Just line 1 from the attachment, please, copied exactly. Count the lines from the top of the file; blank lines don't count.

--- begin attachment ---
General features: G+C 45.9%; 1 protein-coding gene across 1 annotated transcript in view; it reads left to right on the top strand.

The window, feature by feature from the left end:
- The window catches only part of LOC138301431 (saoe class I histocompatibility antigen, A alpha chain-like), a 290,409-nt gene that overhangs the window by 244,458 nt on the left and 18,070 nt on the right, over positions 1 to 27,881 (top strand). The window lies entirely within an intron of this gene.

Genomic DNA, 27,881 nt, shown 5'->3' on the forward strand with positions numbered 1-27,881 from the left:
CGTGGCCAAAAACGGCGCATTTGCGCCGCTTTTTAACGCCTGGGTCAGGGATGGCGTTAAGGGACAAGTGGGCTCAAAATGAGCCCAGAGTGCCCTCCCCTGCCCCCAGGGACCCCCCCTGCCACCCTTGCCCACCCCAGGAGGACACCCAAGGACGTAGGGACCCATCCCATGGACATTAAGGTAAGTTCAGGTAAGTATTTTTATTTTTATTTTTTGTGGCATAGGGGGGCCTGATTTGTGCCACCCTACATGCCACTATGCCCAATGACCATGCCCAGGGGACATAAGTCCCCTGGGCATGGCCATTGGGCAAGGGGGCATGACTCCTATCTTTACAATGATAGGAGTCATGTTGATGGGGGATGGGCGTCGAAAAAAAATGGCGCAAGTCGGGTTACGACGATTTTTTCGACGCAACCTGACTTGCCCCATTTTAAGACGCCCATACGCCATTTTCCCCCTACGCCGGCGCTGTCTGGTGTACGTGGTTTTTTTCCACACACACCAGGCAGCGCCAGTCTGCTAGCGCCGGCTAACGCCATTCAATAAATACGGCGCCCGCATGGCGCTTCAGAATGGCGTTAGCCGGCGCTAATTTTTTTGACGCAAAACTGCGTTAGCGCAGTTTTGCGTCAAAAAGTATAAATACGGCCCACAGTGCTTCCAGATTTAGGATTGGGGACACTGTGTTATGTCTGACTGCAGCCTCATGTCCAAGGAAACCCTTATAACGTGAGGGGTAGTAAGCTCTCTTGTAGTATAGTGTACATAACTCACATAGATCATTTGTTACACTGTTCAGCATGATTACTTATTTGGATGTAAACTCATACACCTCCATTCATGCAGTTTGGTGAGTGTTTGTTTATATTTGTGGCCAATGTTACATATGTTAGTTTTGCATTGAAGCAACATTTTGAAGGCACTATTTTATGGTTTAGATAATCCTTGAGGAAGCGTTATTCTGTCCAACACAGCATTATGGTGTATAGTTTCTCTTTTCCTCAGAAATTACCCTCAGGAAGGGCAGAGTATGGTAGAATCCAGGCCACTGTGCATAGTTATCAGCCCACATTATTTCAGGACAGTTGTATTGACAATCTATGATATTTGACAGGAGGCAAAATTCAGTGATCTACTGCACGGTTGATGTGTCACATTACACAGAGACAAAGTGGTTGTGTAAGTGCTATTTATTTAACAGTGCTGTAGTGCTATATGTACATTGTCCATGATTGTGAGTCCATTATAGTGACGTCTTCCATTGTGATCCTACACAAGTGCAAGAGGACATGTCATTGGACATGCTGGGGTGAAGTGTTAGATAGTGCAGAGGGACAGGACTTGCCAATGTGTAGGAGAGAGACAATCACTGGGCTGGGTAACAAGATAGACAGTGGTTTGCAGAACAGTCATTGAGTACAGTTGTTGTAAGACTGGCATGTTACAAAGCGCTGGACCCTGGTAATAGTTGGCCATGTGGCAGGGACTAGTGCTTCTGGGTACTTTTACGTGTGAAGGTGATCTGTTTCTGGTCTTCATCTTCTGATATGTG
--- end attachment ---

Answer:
General features: G+C 45.9%; 1 protein-coding gene across 1 annotated transcript in view; it reads left to right on the top strand.